Rob Lifson- The auctioneer who purchased the infamous Gretzky-McNall Wagner with Bill Mastro for $25,000 (before it was trimmed) claims to have handled a multitude of Wagners. When he purchased back the Gretzky-McNall Wagner for $641,000 at Christie’s in 1996 Lifson told the Maine Antique Digest, “I’ve handled 16 or 17 of them.” He called the trimmed and altered Wagner “The Mona Lisa of cards.”
Alan “Mr. Mint” Rosen- The self proclaimed “Million-Dollar Dealer” claims on his website to have been involved in “Purchases of nine different of the thirty five Honus Wagner T206 cards known to exist.” By 1991, he had already “bought and sold seven different (Wagners)” which he considered, “the Mona Lisa of the business.”
Barry Halper- The Yankee limited partner donated one of his multiple Wagner cards to the Baseball Hall of Fame in Cooperstown in 1984. At the time Hall President Ed Stack told reporters, “Its introduction to our collection adds immeasurably to the Hall of Fame’s prestige and it has quickly become one of our most celebrated exhibits.”
Lew Lipset- The dealer and hobby scribe sold his high-grade Wagner to Bill Mastro in an SCD auction in 1981 for over $25,000. On why he sold his prized Wagner, Lipset said that his decision was based on the “lack of interest in the card.” In SCD Lipset wrote, “Only one valid bid was received, a sorry showing for what is considered the ultimate collectible in the hobby.”
John Cinquegrana- The New Jersey collector purchased a pile of 200 T206 cards for $600 in 1982 ($3 bucks each) and didn’t look through them until a few months later. When he finally did rummage through the group, he found a rare Eddie Plank card among others. He told SCD, “I went through about 20 more cards, and there it was—in poor condition, but a genuine Honus Wagner. I realized my ship finally came in.”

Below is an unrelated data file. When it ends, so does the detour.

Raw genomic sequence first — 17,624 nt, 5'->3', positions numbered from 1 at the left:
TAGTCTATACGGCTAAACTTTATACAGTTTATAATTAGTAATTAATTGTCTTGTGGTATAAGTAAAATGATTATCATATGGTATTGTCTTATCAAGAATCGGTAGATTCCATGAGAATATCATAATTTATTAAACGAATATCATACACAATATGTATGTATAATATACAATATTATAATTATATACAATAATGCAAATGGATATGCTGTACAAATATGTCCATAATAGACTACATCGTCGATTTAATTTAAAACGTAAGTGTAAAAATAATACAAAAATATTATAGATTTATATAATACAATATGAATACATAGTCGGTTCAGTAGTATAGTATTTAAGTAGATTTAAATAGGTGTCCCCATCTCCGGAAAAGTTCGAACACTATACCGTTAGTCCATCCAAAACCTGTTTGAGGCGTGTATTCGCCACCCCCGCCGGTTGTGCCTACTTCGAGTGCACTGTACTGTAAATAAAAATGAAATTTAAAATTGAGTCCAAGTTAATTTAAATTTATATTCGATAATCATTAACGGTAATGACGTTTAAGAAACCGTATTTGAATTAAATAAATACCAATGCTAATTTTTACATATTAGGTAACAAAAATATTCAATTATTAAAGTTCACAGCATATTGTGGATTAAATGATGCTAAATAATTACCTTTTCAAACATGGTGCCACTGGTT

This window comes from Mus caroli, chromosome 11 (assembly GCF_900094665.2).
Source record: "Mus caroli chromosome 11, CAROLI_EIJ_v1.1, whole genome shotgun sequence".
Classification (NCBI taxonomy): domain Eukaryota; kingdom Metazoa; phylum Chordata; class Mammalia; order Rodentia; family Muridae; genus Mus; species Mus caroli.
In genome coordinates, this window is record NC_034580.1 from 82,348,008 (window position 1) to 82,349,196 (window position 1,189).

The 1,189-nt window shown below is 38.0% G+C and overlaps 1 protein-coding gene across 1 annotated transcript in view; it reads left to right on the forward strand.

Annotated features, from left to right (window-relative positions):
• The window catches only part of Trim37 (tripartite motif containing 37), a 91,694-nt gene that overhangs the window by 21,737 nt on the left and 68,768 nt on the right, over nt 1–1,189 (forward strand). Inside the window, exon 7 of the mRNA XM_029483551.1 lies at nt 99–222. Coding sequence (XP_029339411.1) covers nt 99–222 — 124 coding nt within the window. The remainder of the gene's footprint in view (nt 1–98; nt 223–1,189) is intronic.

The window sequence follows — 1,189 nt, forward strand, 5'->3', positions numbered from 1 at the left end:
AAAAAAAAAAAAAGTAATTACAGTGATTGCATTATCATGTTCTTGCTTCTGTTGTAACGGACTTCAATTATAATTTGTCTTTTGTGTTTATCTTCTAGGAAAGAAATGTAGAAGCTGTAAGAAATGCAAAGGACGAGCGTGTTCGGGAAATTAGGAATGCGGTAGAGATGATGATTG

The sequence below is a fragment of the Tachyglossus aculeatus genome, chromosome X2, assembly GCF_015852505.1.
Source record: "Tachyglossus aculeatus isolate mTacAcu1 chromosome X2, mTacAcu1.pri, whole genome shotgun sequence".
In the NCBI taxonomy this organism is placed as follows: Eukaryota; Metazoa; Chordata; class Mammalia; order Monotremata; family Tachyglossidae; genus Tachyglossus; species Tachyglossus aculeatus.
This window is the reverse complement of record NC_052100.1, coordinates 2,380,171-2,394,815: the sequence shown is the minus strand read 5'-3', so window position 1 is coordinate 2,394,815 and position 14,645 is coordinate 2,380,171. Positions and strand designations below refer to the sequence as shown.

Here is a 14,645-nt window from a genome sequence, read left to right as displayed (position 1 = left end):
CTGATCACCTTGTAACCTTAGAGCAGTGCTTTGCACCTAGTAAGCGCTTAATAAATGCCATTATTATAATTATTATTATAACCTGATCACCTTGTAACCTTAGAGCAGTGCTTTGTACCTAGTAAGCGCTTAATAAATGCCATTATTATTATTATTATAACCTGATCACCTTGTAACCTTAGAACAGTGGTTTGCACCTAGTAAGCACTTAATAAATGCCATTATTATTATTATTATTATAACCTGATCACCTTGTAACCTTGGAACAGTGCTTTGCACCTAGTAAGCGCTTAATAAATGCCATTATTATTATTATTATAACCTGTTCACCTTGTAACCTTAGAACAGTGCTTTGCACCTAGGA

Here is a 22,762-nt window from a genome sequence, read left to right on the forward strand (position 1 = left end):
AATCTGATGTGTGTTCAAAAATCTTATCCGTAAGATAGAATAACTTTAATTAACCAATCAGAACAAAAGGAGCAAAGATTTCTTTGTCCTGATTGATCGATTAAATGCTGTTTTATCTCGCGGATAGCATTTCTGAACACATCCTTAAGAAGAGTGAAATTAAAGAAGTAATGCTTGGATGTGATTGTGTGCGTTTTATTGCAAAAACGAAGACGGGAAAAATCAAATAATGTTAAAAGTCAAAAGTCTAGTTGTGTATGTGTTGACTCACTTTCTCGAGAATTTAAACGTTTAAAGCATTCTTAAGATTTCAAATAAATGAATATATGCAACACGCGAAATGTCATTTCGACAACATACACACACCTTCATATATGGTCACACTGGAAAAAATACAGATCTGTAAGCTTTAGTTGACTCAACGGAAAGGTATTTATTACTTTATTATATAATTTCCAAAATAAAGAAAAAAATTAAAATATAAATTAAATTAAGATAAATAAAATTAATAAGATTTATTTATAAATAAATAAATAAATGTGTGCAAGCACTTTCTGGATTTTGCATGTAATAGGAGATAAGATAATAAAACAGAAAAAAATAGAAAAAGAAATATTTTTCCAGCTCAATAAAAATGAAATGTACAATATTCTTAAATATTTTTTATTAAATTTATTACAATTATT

Brian Seigel- After buying the fraudulent T206 Gretzky-McNall Wagner from Mastro and Lifson for $1.26 million at Robert Edward Auctions in 2000, Seigel provided copy for PSA print adds stating: ”When I found out the finest T206 Honus Wagner in existence was coming up for sale, I only had one major question: ‘Was it graded by PSA?’ The truth is that I would have never considered bidding on the card without PSA’s seal of approval.”
Now that the Mastro-PSA Wagner has been exposed as a fraud there are several candidates to assume the position of the hobby’s “Holy Grail.” Still, there are some PSA supporters who say that Ken Kendrick’s trimmed Wagner has retained its value and perhaps has even increased in value despite Bill Mastro’s guilty plea in a Chicago Federal Court. In that camp are PSA apologists like Net54’s Leon Luckey who has been actively disseminating the PSA talking points in hobby circles. After the Mastro indictment Luckey went on the record in The New York Daily News stating, “Cards that are found to be trimmed are worth 10 or 15 percent of their value. But that Wagner is still the best Wagner in the hobby, and there are some who will still pay big money for it.”